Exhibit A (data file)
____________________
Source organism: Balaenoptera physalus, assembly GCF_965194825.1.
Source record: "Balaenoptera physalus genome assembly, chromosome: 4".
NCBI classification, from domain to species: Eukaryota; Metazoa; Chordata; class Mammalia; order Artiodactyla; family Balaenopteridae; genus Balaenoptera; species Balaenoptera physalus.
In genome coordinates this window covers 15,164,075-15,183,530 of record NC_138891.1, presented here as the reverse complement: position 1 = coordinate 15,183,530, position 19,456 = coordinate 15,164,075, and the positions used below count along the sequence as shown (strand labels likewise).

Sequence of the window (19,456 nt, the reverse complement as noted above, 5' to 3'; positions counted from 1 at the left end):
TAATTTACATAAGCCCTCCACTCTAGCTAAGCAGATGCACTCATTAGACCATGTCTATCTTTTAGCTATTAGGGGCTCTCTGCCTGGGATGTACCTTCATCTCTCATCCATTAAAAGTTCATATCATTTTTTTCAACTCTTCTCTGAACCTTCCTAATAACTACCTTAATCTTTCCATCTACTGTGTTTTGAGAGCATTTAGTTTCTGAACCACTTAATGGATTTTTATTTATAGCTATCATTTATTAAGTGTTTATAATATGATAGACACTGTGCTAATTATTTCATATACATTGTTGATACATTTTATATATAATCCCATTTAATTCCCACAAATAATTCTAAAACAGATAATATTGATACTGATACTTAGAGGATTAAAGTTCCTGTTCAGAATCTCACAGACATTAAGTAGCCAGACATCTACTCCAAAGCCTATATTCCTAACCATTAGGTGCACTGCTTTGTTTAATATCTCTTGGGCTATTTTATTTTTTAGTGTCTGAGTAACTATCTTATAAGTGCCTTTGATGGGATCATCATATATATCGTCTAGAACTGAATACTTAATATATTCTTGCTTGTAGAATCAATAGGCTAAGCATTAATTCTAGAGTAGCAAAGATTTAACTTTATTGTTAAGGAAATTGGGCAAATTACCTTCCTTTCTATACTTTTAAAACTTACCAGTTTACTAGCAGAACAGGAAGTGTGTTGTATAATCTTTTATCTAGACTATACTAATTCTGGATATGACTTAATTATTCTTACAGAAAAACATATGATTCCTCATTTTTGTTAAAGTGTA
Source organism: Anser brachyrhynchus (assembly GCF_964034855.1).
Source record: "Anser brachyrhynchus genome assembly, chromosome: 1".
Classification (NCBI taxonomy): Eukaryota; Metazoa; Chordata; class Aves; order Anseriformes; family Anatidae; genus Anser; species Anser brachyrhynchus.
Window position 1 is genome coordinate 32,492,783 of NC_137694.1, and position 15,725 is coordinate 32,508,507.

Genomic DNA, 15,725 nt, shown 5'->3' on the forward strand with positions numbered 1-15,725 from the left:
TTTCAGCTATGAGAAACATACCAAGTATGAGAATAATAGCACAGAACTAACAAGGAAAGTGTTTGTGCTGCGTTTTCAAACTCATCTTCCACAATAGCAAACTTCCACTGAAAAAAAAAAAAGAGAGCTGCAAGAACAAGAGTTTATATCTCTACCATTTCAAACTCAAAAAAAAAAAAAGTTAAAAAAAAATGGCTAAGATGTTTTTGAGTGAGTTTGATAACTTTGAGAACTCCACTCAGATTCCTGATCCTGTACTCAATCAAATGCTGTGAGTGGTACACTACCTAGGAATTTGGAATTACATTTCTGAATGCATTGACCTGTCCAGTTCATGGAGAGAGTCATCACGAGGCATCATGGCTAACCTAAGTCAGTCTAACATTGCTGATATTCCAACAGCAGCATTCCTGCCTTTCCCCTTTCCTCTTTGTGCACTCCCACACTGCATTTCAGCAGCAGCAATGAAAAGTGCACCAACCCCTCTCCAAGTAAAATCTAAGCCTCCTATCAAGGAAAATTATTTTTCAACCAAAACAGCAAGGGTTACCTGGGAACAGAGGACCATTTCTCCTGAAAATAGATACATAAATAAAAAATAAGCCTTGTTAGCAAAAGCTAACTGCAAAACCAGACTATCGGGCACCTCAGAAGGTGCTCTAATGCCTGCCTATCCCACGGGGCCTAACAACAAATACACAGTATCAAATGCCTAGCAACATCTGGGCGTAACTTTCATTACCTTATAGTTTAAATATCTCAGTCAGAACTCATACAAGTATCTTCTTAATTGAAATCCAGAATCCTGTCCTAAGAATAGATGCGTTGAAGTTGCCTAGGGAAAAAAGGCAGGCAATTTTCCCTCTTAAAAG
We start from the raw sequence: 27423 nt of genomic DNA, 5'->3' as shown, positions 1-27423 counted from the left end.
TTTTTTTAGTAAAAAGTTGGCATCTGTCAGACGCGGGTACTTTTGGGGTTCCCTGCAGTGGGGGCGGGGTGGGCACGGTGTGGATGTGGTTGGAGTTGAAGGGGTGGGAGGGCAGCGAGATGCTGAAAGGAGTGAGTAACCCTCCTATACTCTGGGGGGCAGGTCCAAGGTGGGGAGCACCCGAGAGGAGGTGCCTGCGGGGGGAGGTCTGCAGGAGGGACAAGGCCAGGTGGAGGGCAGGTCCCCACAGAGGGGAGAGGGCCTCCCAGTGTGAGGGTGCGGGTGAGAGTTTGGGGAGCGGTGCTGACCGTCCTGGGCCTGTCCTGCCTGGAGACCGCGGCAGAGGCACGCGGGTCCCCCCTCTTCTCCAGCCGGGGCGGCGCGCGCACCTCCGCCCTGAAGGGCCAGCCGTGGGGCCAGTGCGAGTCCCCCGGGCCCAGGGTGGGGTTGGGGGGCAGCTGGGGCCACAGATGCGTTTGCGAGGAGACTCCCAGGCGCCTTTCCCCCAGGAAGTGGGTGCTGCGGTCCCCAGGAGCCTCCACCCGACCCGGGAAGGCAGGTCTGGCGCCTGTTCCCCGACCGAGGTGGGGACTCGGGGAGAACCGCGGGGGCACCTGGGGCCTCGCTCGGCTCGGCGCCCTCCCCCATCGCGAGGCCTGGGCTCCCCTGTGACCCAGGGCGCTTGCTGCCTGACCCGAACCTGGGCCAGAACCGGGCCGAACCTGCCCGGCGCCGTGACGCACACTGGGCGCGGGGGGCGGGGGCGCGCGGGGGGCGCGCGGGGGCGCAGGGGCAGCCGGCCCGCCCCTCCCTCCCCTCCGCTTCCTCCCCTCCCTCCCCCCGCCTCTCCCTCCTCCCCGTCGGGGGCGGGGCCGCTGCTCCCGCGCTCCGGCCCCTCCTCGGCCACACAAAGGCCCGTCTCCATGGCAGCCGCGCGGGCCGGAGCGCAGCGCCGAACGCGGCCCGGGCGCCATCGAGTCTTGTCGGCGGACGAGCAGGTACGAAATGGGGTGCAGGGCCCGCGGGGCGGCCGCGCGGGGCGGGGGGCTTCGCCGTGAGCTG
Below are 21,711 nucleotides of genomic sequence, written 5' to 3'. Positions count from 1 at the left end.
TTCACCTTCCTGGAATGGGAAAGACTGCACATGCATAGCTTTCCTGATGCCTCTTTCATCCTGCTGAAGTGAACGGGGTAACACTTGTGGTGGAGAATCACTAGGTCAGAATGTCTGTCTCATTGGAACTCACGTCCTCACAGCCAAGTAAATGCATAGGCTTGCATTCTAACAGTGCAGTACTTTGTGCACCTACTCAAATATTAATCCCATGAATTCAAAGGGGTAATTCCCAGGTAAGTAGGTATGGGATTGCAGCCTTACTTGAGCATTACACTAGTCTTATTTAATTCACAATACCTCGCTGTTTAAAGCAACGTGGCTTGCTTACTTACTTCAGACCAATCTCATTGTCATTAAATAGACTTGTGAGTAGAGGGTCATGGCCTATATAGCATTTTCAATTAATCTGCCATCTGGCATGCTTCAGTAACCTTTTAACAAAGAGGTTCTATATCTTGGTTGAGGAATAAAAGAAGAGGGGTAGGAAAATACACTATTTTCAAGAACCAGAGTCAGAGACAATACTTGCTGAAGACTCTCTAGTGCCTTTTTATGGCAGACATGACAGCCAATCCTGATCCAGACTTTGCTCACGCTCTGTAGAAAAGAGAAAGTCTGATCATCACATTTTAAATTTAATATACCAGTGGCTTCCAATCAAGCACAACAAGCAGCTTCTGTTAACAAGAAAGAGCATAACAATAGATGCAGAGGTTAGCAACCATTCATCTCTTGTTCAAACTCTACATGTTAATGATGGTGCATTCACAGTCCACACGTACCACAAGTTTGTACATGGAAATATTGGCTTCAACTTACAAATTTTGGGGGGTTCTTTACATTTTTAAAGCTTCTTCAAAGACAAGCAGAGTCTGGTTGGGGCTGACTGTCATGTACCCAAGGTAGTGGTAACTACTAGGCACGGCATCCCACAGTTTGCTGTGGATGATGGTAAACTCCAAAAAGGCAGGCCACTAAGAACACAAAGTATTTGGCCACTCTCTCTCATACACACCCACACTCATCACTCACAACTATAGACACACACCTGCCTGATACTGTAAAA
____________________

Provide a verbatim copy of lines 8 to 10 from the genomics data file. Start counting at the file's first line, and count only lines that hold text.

Source record: "Anser brachyrhynchus genome assembly, chromosome: 1".
Classification (NCBI taxonomy): Eukaryota; Metazoa; Chordata; class Aves; order Anseriformes; family Anatidae; genus Anser; species Anser brachyrhynchus.
Window position 1 is genome coordinate 32,492,783 of NC_137694.1, and position 15,725 is coordinate 32,508,507.